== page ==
If you’re a regular reader of Planet Experts, you may be aware that Californians recently discovered that fracking wastewater has been dumped into their aquifers for years. You may also be aware that this wastewater is chock-full of benzene, toluene and chromium-6, all carcinogenic chemicals. So what’s the best way to dispose of this nasty stuff? Probably not spreading it on your roads – but that’s exactly what New York and Pennsylvania are doing.
Now, first of all, it’s important to note that the wastewater that’s being used on the roads in these states – unlike in California – has not been produced by fracking. In this instance, the wastewater, or brine, comes from conventional oil and gas production – but they share a lot of the same chemicals. The fracking brine that recently spilled in North Dakota, for instance, was about five to eight times saltier than seawater and contained such toxic elements as ammonium, chloride, heavy metals and radioactive material.
According to Newsweek, the brine being used in New York and Pennsylvania is 10 times saltier than road salt (which is one reason these states are using it to melt their snow) and contains significant concentrations of ammonium, iodide and bromide, all of which can be toxic to living creatures. It also contains radium and barium, which are radioactive.
So, why are states spreading these dangerous chemicals on their roads? Well, in addition to its super-saltiness, they get it cheap. If oil and gas companies sell their wastewater, that means they don’t have to pay to dispose of it. In some instances, they give it away for free.
Unfortunately, the brine used in New York and Pennslvania is just as radioactive as fracking brine, according to Avner Vengosh, a Duke University geochemist whose findings on the topic were recently published in the journal Environmental Science & Technology.
Just as disturbing, the amount of ammonium measured from discharge sites is 50 times higher than the EPA’s water quality threshold. Ammonium, once mixed with water, can be highly toxic. According to Vengosh, “No one was much aware of the ammonium…. We were very surprised to find that level in wastewater. If it would be sewage [that was] being released on roads, it would have similar or less ammonium, and it would be criminal to release it like that.”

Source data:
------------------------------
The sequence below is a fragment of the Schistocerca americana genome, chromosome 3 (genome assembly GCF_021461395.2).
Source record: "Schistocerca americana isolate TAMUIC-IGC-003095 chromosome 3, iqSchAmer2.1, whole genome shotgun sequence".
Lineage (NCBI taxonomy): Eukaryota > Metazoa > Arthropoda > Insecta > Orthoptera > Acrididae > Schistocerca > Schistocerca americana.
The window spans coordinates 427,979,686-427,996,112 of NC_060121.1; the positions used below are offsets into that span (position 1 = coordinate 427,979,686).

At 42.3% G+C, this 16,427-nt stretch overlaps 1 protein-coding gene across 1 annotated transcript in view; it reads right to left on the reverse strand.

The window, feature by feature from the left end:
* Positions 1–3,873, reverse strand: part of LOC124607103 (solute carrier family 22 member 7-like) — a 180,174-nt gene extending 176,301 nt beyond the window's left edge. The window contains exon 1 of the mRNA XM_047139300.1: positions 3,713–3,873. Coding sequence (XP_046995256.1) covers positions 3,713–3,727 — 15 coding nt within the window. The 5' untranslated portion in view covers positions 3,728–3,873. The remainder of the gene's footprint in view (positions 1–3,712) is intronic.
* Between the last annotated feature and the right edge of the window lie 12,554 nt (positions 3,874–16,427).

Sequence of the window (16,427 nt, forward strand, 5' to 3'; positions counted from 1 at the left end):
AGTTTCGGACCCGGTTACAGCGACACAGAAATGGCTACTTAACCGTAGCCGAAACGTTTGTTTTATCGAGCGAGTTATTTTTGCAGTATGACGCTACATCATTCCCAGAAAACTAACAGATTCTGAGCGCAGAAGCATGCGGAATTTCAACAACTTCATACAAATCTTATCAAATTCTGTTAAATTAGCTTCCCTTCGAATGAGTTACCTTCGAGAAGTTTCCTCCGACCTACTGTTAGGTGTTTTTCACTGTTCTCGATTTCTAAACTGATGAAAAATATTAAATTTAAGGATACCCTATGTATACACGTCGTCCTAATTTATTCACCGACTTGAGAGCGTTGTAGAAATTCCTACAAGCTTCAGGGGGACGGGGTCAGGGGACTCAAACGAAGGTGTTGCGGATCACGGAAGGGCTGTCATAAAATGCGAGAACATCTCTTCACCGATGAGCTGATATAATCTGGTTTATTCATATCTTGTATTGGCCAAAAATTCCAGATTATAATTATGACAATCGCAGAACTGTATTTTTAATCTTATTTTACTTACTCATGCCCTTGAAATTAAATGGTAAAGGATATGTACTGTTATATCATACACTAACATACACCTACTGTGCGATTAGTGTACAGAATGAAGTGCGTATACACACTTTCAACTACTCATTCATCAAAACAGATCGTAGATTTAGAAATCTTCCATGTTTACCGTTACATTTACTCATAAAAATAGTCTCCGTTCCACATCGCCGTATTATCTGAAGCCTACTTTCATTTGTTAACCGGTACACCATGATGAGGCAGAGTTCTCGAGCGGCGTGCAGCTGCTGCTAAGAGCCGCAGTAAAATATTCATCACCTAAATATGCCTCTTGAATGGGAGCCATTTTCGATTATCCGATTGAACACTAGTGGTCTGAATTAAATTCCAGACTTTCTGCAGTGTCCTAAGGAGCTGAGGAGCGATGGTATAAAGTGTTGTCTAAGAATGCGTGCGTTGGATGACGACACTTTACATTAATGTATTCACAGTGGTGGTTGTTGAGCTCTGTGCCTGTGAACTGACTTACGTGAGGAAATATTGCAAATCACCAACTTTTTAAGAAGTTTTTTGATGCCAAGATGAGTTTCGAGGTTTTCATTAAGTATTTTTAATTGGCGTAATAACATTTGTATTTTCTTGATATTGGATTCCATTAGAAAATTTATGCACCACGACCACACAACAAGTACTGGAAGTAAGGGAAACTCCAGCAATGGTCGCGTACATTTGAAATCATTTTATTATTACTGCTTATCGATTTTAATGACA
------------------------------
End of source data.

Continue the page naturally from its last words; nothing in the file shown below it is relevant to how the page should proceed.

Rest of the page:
As for that iodide and bromide? When it combines with organic metals in rivers and the chlorine that is added to drinking water when it reaches water treatment plants, it creates such chemicals as iodinated trihalomethanes, brominated trihalomethanes and chloroform. In case you haven’t noticed the pattern, these, too, are carcinogenic.
“It’s kind of sad, perhaps, that in 2015, after decades of operation, we’re just now discovering that [the wastewater] contains those contaminants,” said Vengosh.
And if you want to know how much of this stuff is sitting on your street, you’re out of luck. According to Newsweek, the New York State Department of Environmental Conservation doesn’t require annual reporting of brine-spreading operations. Meanwhile, in Pennsylvania, the Department of Environmental Protection’s Office of Oil and Gas Management seems equally clueless.
“I think we should probably look at the effect of chlorides on water resources,” the deputy secretary of the department told Newsweek’s Zoe Schlanger.
At least they’re aware of the problem now.